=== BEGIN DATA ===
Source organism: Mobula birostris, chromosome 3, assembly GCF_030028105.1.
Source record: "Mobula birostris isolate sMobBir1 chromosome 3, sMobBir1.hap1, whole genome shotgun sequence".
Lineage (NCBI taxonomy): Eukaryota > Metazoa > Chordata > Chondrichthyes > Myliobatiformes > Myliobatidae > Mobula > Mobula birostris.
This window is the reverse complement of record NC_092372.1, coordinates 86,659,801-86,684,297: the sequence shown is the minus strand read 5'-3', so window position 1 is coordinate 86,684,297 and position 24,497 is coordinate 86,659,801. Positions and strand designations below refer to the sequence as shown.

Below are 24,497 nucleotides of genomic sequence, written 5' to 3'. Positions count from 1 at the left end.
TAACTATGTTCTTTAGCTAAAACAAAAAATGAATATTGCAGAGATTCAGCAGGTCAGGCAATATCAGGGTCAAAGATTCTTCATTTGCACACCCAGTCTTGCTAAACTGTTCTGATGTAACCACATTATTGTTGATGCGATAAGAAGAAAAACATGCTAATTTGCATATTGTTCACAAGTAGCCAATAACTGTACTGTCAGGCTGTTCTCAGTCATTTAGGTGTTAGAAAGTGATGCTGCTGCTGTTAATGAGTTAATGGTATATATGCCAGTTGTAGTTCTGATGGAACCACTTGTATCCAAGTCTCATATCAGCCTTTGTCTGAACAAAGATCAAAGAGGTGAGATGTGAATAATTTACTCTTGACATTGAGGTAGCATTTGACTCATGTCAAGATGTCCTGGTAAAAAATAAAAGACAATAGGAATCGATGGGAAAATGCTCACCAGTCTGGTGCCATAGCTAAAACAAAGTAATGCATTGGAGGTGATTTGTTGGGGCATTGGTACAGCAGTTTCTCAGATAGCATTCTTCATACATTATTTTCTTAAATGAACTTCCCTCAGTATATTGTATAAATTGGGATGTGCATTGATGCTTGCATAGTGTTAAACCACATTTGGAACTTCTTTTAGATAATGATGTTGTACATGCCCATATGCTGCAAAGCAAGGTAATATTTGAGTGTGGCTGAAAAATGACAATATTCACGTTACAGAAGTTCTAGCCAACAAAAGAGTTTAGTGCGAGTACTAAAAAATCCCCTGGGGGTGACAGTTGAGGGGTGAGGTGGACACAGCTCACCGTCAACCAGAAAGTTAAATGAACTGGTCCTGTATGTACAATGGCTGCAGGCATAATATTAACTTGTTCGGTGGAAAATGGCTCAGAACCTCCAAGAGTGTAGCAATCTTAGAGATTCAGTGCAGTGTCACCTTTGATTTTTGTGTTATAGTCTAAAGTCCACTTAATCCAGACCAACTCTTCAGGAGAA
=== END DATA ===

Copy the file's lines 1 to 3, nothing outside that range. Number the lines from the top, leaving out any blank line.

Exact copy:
Source organism: Mobula birostris, chromosome 3, assembly GCF_030028105.1.
Source record: "Mobula birostris isolate sMobBir1 chromosome 3, sMobBir1.hap1, whole genome shotgun sequence".
Lineage (NCBI taxonomy): Eukaryota > Metazoa > Chordata > Chondrichthyes > Myliobatiformes > Myliobatidae > Mobula > Mobula birostris.